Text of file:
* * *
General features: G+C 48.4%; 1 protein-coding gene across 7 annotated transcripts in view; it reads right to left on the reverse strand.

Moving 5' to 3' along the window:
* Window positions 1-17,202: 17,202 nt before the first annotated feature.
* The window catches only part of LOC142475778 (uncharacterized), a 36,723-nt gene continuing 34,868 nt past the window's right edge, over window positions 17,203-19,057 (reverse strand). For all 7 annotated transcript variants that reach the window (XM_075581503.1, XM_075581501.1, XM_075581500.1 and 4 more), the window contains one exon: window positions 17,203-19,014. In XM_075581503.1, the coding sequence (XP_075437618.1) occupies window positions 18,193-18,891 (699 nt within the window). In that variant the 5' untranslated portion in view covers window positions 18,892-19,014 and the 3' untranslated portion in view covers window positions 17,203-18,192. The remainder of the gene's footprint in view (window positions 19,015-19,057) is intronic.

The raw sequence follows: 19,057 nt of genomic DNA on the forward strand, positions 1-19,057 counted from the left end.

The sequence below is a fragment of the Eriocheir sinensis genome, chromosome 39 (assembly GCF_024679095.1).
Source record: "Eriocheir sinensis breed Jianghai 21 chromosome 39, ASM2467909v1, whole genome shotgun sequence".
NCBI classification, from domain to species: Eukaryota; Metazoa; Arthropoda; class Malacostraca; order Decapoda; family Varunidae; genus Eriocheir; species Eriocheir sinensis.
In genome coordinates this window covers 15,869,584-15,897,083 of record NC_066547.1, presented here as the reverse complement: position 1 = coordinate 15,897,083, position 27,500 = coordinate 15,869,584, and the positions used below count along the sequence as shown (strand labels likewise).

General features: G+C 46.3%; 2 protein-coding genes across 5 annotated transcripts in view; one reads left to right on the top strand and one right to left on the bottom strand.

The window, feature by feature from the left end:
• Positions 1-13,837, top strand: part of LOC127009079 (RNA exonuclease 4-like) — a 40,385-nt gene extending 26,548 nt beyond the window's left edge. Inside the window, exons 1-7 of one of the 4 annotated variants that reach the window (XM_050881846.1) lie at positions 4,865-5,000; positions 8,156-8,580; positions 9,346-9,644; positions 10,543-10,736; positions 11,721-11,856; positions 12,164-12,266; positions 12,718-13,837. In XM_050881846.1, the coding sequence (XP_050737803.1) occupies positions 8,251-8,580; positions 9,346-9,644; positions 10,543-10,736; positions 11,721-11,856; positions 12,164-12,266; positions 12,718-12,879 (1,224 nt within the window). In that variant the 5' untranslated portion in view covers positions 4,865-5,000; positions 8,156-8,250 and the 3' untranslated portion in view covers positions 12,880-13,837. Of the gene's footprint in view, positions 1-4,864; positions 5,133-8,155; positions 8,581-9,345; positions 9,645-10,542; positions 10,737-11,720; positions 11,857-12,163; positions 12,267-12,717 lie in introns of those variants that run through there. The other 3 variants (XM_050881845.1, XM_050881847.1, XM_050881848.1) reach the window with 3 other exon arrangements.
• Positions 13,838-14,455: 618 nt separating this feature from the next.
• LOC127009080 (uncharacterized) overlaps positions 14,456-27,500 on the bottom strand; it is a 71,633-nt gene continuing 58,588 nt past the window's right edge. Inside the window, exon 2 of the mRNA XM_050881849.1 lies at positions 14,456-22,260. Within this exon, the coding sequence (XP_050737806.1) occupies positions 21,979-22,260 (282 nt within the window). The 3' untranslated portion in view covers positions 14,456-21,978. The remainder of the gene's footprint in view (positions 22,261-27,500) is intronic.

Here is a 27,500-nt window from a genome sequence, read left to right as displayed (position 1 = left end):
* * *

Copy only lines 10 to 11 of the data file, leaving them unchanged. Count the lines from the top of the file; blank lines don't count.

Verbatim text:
General features: G+C 46.3%; 2 protein-coding genes across 5 annotated transcripts in view; one reads left to right on the top strand and one right to left on the bottom strand.

The window, feature by feature from the left end: